In one episode of Gogglebox, you’ll get tears (usually Nutty or Jenny), actual lols (no other TV makes me laugh out loud as much in fact) and a lesson in the power of simple raised eyebrow (thanks Mica). The perfect cocktail for surviving lockdown.”
Amy Davies-Adams, production editor, Stylist
“I remember a time, pre-Covid, when I wondered who on earth had the time to watch 153 episodes of Gilmore Girls, a show that clocks in at around 45 minutes per episode? Ha! Turns out all I needed was a world in shut down, an impending sense of doom and my anxiety spiralling to complete the task at hand.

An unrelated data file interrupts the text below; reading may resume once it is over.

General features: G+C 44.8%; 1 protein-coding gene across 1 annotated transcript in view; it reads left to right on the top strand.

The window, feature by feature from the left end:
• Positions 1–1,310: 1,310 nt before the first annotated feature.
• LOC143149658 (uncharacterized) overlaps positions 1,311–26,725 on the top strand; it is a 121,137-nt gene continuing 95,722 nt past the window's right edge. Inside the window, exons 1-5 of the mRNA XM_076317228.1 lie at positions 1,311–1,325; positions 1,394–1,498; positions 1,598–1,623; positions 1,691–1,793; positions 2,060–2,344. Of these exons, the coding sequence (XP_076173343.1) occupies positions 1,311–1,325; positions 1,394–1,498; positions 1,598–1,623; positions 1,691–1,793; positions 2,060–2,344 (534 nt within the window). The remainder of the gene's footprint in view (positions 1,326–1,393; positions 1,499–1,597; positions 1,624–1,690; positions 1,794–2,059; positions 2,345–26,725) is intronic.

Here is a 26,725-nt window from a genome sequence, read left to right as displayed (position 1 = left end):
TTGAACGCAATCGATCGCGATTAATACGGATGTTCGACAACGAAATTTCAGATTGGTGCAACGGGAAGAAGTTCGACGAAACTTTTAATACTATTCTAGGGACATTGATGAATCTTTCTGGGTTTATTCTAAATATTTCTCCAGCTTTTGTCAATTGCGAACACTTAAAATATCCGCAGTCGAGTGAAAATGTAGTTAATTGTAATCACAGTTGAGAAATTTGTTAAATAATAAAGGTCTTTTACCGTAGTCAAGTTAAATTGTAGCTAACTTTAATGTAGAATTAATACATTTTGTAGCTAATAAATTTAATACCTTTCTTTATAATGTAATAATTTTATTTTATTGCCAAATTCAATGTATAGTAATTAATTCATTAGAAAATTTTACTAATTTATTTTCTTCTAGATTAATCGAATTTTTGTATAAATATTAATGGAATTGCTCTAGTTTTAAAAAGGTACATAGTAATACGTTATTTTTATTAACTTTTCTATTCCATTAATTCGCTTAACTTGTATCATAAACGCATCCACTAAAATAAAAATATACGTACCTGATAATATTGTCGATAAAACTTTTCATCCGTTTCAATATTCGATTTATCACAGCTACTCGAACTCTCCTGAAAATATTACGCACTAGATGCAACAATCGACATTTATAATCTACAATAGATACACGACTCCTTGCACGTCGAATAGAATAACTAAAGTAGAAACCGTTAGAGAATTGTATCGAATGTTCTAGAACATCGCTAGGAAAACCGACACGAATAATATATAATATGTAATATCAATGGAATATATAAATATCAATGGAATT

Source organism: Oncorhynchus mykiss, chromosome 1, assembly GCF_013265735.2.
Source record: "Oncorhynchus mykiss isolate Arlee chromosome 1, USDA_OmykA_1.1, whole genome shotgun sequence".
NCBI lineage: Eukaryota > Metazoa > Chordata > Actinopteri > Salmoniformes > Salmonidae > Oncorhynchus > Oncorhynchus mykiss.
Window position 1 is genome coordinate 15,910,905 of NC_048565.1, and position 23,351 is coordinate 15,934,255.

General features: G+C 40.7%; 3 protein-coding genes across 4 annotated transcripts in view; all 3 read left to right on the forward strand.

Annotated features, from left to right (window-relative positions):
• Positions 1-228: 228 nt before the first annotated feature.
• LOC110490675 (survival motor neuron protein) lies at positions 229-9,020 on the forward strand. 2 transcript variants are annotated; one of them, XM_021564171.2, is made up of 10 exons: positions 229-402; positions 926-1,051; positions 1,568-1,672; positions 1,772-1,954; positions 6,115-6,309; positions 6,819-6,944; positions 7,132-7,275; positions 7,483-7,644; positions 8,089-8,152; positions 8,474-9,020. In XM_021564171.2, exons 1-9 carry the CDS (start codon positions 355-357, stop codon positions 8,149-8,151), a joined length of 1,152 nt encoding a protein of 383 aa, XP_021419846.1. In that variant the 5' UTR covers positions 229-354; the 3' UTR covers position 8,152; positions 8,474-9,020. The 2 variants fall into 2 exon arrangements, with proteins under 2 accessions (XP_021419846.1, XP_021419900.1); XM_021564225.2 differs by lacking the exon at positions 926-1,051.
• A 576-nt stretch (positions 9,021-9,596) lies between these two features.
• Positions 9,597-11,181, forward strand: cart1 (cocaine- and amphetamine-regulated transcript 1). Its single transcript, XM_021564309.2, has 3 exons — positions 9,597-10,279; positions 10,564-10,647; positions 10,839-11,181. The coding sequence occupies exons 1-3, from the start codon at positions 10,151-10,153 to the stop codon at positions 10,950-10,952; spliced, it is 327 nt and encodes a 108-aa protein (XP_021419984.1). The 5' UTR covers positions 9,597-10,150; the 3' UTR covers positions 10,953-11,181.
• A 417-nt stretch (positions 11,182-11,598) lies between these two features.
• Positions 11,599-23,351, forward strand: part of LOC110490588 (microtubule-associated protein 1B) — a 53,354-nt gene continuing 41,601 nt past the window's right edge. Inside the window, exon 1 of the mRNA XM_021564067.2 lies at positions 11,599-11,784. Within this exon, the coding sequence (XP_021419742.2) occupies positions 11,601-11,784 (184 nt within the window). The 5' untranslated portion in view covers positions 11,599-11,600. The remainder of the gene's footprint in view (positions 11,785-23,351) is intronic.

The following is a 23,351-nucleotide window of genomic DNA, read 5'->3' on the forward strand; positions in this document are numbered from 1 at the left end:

The show charts the life of mother and daughter Lorelai and Rory Gilmore living their lovely cosy lives in lovely cosy Stars Hollows in New England. Nothing really happens: they drink coffee, talk about drinking coffee, make each other laugh, reference pop culture, have weekly dinners with grandparents, and go through the occasional relationship drama.
It’s safe, fused with community and has the bond between a mother and daughter at its centre. And it turns out it was exactly what I needed to get me through the first couple of months of absolute mayhem.”
Helen Bownass, entertainment director
Images: Shutterstock, Channel 4, Netflix, Sky. BBC